• I set my phone to not show any blinking lights at night for text messages, phone calls, etc. That way if for some reason I do wake up and take off my sleep mask, I won’t be tempted to check my phone. I keep it near the bed for the white noise app and so I can check it when I wake up, but I don’t want to check it during my sleep times and this helps.
  • I have a clear rule for all friends and family: no phone calls or texts before 9am unless it’s a true emergency. If I’m really in dire need of extra sleep then I shut off all phone sounds. Otherwise, I leave it on knowing that if I get a call before 9am, it’s probably either an emergency or a doctor’s office/lawyer’s office/insurance call, and I want to get those at any hour.
  • When I’m mentally stuck on going to bed, I remind myself of everything I did that day. That way I remember just how many hours I’ve been awake, and going to sleep doesn’t seem so bad. I also remind myself of everything I want to do still that night, and how much easier and more fun it will be to do those things after I get some sleep.
  • I go to bed around the same time every night. I wake up around the same time every morning. That really helps!
  • I’m treating my adrenal fatigue, which is getting my energy levels where they should be. I’m not there yet, but I’ve definitely improved. This means that I’m getting sleepy at night more easily and also that I’m sleeping better during the night.
  • When the pain is sort of bad, I read as a distraction. When it’s really bad, I watch one of my favorite old movies. If the pain subsides enough after meds kick in, I’ll fall asleep in front of the movie. I’ve seen it enough times that I don’t mind. After an hour or two I’ll wake up and go to my bed (the tv is in the living room.) If the pain is completely unbearable, I don’t try to sleep. Some nights it just won’t happen, or at least not much, and that’s ok. I don’t feel bad about it. I just try to get back on track the next night.

You probably noticed that some of the things that work for me are pretty standard in any sleep advice lists, such as having a sleep schedule and avoiding computers before bed. Here are a few more I’ve read about that might be helpful if you’re having sleep issues. Of course, I’m not a medical professional, so definitely get advice from a professional if your sleep is a real problem.

  • Write a list of positive things that happened to you that day. This is good for clearing your mind and also as part of a bedtime routine.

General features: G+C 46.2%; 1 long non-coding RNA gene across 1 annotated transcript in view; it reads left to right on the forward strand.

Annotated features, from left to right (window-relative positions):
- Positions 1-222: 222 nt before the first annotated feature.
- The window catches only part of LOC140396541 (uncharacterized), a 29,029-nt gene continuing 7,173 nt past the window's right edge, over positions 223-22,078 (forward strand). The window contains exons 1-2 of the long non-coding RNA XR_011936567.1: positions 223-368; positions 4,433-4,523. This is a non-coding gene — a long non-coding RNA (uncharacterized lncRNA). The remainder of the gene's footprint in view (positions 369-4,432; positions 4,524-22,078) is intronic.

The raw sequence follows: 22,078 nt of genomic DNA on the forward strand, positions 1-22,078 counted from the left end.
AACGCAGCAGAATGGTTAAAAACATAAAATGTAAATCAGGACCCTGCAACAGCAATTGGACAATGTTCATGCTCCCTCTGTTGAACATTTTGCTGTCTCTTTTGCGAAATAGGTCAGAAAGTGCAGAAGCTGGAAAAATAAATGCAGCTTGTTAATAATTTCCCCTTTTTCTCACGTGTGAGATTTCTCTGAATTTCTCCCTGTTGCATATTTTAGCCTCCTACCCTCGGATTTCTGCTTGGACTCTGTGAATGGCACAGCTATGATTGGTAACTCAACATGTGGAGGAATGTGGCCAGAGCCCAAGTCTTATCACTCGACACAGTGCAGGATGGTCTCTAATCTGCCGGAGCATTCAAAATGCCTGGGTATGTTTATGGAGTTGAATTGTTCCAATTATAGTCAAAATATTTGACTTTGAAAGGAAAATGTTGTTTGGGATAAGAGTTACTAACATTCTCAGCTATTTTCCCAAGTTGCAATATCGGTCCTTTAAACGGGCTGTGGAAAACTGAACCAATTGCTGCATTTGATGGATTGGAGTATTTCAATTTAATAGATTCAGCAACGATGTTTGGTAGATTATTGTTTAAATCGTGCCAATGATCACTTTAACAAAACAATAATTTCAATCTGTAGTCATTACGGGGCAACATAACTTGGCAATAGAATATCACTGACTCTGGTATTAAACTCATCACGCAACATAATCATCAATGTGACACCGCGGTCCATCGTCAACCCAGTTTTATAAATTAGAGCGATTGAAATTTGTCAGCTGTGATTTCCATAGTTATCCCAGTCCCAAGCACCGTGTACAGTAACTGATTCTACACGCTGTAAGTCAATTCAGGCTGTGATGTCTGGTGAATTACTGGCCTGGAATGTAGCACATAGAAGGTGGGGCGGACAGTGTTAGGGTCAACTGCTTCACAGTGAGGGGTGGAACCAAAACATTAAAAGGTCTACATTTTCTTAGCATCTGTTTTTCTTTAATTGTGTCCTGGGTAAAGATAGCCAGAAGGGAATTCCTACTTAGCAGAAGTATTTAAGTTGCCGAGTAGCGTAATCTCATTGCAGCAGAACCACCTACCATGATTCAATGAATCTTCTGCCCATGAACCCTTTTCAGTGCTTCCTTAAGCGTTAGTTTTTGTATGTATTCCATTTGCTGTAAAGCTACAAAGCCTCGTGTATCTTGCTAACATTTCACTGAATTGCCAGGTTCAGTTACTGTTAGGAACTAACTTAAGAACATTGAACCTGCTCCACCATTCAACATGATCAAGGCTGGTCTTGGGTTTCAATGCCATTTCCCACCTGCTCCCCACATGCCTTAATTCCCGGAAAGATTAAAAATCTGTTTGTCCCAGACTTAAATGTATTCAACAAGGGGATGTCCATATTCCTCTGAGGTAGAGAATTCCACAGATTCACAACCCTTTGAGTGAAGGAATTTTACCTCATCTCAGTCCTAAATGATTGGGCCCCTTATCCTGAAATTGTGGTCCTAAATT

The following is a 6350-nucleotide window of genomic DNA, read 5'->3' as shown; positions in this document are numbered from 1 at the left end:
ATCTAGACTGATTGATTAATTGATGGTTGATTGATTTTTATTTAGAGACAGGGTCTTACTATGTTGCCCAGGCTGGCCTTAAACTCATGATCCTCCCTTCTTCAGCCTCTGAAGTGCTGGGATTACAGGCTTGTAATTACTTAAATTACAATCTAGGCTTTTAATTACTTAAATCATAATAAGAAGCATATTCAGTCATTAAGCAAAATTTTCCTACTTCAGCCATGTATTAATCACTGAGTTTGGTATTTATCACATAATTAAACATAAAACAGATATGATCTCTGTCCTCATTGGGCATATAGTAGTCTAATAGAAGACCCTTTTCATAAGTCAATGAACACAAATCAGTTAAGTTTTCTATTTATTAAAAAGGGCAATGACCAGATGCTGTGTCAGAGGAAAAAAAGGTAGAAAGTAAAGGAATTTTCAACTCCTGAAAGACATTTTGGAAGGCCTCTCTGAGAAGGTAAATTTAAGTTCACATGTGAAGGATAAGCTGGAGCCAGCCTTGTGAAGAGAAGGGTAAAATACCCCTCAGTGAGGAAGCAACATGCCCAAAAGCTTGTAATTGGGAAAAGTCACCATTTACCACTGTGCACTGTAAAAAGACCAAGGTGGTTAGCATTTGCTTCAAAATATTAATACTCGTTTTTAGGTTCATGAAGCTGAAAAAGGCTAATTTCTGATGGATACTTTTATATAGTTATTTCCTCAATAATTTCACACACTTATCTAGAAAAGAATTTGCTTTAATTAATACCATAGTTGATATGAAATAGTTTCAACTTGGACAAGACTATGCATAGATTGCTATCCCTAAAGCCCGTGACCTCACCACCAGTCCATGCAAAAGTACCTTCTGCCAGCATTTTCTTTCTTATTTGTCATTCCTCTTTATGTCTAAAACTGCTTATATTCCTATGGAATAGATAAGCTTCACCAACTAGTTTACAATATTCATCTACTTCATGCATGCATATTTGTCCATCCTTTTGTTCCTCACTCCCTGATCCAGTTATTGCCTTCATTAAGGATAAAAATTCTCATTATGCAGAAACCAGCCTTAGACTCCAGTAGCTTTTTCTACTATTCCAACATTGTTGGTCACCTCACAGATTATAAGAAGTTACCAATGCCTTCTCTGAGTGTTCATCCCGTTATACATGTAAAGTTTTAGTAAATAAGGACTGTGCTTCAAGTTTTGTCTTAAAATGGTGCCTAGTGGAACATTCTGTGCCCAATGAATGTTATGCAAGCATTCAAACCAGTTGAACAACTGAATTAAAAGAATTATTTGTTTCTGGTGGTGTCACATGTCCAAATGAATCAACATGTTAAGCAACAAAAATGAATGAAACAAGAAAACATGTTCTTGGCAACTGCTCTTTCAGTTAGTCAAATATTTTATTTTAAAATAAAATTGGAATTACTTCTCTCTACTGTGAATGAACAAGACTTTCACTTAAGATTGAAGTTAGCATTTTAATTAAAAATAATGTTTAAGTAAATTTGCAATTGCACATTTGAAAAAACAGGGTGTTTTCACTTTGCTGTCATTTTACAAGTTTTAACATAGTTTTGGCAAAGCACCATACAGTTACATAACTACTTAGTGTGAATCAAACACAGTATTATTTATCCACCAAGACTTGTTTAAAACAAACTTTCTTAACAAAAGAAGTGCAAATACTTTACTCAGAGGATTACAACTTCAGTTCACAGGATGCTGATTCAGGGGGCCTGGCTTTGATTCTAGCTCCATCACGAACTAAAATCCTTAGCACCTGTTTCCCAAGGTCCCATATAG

• Meditate.
  • Avoid alcohol, caffeine, and nicotine for several hours (at least) before bed.
  • Avoid naps during the day as much as possible.
  • Exercise every day if you can.
  • Time your exercise so that it works for you. This usually means avoiding exercise for a couple of hours before you want to go to sleep.
  • Consider who you’re sleeping with and what changes you might need to make. Ask a partner to avoid watching tv in the bedroom, insist your pets sleep someplace else, etc.

We all know that sleep is important for our bodies to heal properly, but that doesn’t mean that it’s easy to achieve. This is a really tough area for many of us. In fact, this post was inspired by the Twitter conversation by WegoHealth yesterday (#hachat) Check it out to see what others are saying.

So tell me, what works for you?

3 Responses to Finding the sweet spot for sleep

  1. Jess says:

    Sleep is actually SO HARD for me to achieve. I need it, but I’ve got two kids – one of which sucks at sleeping.

    I’m always so exhausted that after my bathroom routine, I just pass out in bed. I don’t feel like I’m getting enough GOOD sleep because I’m not. Especially not right now. Usually my husband handles at least one or two of the night wake ups, but he’s still recovering from having a dump truck axel crush his pelvis.

    (Also, this is unrelated but I figured I’d give it a try anyway, since you’d probably understand lol!

    I just pitched to The Huffington Post to write about parenting with a chronic pain disorder. I think they’d take me more seriously if I had an “army” of chronic pain sufferers supporting me! If you could like my blog and Facebook page ( and share, I’d be entirely grateful. It’d be an honour to write for The Huffington Post!!)

    • chronicrants says:

      Good luck in your HP endeavours! I’m not on Facebook, but I hope you get the gig because I think it’s an issue that’s not addressed enough. I can’t imagine how hard it must be to take care of kids in addition to yourself when you’re in pain, and sleep must feel really elusive. I hope you can find a way to get it that works well for your family. Good luck!